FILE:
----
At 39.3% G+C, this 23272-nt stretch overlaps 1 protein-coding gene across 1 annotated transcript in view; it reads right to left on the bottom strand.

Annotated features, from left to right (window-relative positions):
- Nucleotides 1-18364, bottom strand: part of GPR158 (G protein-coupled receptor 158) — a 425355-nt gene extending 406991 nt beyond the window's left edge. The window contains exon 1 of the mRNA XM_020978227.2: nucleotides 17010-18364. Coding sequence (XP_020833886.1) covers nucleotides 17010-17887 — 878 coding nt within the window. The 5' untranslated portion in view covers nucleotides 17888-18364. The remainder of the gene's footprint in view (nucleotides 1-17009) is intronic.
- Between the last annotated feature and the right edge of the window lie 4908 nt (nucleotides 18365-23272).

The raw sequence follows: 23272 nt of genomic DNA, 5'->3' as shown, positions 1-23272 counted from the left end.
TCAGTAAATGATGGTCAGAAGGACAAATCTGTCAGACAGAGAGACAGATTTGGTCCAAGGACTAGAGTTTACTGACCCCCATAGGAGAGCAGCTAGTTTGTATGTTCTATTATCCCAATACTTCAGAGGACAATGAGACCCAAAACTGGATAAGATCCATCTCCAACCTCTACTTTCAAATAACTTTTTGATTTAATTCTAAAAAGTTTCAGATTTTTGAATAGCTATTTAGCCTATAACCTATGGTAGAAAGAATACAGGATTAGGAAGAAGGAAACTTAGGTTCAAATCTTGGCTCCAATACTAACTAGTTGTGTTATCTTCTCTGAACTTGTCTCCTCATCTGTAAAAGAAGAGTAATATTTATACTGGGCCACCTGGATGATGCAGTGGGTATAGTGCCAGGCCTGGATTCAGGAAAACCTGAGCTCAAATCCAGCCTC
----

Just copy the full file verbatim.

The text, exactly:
At 39.3% G+C, this 23272-nt stretch overlaps 1 protein-coding gene across 1 annotated transcript in view; it reads right to left on the bottom strand.

Annotated features, from left to right (window-relative positions):
- Nucleotides 1-18364, bottom strand: part of GPR158 (G protein-coupled receptor 158) — a 425355-nt gene extending 406991 nt beyond the window's left edge. The window contains exon 1 of the mRNA XM_020978227.2: nucleotides 17010-18364. Coding sequence (XP_020833886.1) covers nucleotides 17010-17887 — 878 coding nt within the window. The 5' untranslated portion in view covers nucleotides 17888-18364. The remainder of the gene's footprint in view (nucleotides 1-17009) is intronic.
- Between the last annotated feature and the right edge of the window lie 4908 nt (nucleotides 18365-23272).

The raw sequence follows: 23272 nt of genomic DNA, 5'->3' as shown, positions 1-23272 counted from the left end.
TCAGTAAATGATGGTCAGAAGGACAAATCTGTCAGACAGAGAGACAGATTTGGTCCAAGGACTAGAGTTTACTGACCCCCATAGGAGAGCAGCTAGTTTGTATGTTCTATTATCCCAATACTTCAGAGGACAATGAGACCCAAAACTGGATAAGATCCATCTCCAACCTCTACTTTCAAATAACTTTTTGATTTAATTCTAAAAAGTTTCAGATTTTTGAATAGCTATTTAGCCTATAACCTATGGTAGAAAGAATACAGGATTAGGAAGAAGGAAACTTAGGTTCAAATCTTGGCTCCAATACTAACTAGTTGTGTTATCTTCTCTGAACTTGTCTCCTCATCTGTAAAAGAAGAGTAATATTTATACTGGGCCACCTGGATGATGCAGTGGGTATAGTGCCAGGCCTGGATTCAGGAAAACCTGAGCTCAAATCCAGCCTC